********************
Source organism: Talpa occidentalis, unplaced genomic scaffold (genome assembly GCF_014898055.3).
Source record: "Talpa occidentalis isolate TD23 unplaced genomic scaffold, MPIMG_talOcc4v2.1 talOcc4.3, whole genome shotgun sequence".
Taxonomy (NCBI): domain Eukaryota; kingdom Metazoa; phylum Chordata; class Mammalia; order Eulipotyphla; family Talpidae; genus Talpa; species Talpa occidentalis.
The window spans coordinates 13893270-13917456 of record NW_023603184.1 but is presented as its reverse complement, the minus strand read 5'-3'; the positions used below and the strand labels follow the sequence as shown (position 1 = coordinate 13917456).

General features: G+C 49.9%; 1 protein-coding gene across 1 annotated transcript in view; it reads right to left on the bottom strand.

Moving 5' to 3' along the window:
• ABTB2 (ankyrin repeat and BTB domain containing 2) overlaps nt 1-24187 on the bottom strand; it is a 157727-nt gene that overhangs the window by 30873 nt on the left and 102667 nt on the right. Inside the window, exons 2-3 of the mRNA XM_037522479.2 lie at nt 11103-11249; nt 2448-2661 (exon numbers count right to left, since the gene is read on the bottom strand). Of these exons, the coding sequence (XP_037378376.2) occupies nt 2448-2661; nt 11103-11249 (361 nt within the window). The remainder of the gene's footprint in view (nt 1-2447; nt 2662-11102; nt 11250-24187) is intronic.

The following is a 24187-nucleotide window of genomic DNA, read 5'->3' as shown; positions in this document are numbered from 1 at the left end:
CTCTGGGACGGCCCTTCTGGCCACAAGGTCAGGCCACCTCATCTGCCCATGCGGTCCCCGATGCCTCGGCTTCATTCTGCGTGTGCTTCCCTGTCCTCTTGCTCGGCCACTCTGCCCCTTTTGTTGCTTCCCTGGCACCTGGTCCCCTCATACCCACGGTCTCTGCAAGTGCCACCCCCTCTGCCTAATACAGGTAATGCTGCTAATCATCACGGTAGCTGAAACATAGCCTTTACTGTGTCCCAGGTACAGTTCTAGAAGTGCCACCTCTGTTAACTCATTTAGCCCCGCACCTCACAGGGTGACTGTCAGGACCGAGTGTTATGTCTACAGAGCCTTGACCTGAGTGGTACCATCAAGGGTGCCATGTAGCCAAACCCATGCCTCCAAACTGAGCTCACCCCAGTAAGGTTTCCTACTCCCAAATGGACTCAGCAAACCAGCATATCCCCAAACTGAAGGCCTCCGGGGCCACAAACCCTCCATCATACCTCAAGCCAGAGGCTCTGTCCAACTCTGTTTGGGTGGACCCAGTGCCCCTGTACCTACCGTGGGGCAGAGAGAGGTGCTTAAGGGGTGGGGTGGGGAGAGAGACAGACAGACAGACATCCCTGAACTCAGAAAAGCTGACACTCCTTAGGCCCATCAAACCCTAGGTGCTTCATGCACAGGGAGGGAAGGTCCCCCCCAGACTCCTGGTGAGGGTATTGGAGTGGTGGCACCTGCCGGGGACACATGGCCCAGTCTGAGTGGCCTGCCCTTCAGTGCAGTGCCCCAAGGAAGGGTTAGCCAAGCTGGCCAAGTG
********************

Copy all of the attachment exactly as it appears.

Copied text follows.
Source organism: Talpa occidentalis, unplaced genomic scaffold (genome assembly GCF_014898055.3).
Source record: "Talpa occidentalis isolate TD23 unplaced genomic scaffold, MPIMG_talOcc4v2.1 talOcc4.3, whole genome shotgun sequence".
Taxonomy (NCBI): domain Eukaryota; kingdom Metazoa; phylum Chordata; class Mammalia; order Eulipotyphla; family Talpidae; genus Talpa; species Talpa occidentalis.
The window spans coordinates 13893270-13917456 of record NW_023603184.1 but is presented as its reverse complement, the minus strand read 5'-3'; the positions used below and the strand labels follow the sequence as shown (position 1 = coordinate 13917456).

General features: G+C 49.9%; 1 protein-coding gene across 1 annotated transcript in view; it reads right to left on the bottom strand.

Moving 5' to 3' along the window:
• ABTB2 (ankyrin repeat and BTB domain containing 2) overlaps nt 1-24187 on the bottom strand; it is a 157727-nt gene that overhangs the window by 30873 nt on the left and 102667 nt on the right. Inside the window, exons 2-3 of the mRNA XM_037522479.2 lie at nt 11103-11249; nt 2448-2661 (exon numbers count right to left, since the gene is read on the bottom strand). Of these exons, the coding sequence (XP_037378376.2) occupies nt 2448-2661; nt 11103-11249 (361 nt within the window). The remainder of the gene's footprint in view (nt 1-2447; nt 2662-11102; nt 11250-24187) is intronic.

The following is a 24187-nucleotide window of genomic DNA, read 5'->3' as shown; positions in this document are numbered from 1 at the left end:
CTCTGGGACGGCCCTTCTGGCCACAAGGTCAGGCCACCTCATCTGCCCATGCGGTCCCCGATGCCTCGGCTTCATTCTGCGTGTGCTTCCCTGTCCTCTTGCTCGGCCACTCTGCCCCTTTTGTTGCTTCCCTGGCACCTGGTCCCCTCATACCCACGGTCTCTGCAAGTGCCACCCCCTCTGCCTAATACAGGTAATGCTGCTAATCATCACGGTAGCTGAAACATAGCCTTTACTGTGTCCCAGGTACAGTTCTAGAAGTGCCACCTCTGTTAACTCATTTAGCCCCGCACCTCACAGGGTGACTGTCAGGACCGAGTGTTATGTCTACAGAGCCTTGACCTGAGTGGTACCATCAAGGGTGCCATGTAGCCAAACCCATGCCTCCAAACTGAGCTCACCCCAGTAAGGTTTCCTACTCCCAAATGGACTCAGCAAACCAGCATATCCCCAAACTGAAGGCCTCCGGGGCCACAAACCCTCCATCATACCTCAAGCCAGAGGCTCTGTCCAACTCTGTTTGGGTGGACCCAGTGCCCCTGTACCTACCGTGGGGCAGAGAGAGGTGCTTAAGGGGTGGGGTGGGGAGAGAGACAGACAGACAGACATCCCTGAACTCAGAAAAGCTGACACTCCTTAGGCCCATCAAACCCTAGGTGCTTCATGCACAGGGAGGGAAGGTCCCCCCCAGACTCCTGGTGAGGGTATTGGAGTGGTGGCACCTGCCGGGGACACATGGCCCAGTCTGAGTGGCCTGCCCTTCAGTGCAGTGCCCCAAGGAAGGGTTAGCCAAGCTGGCCAAGTG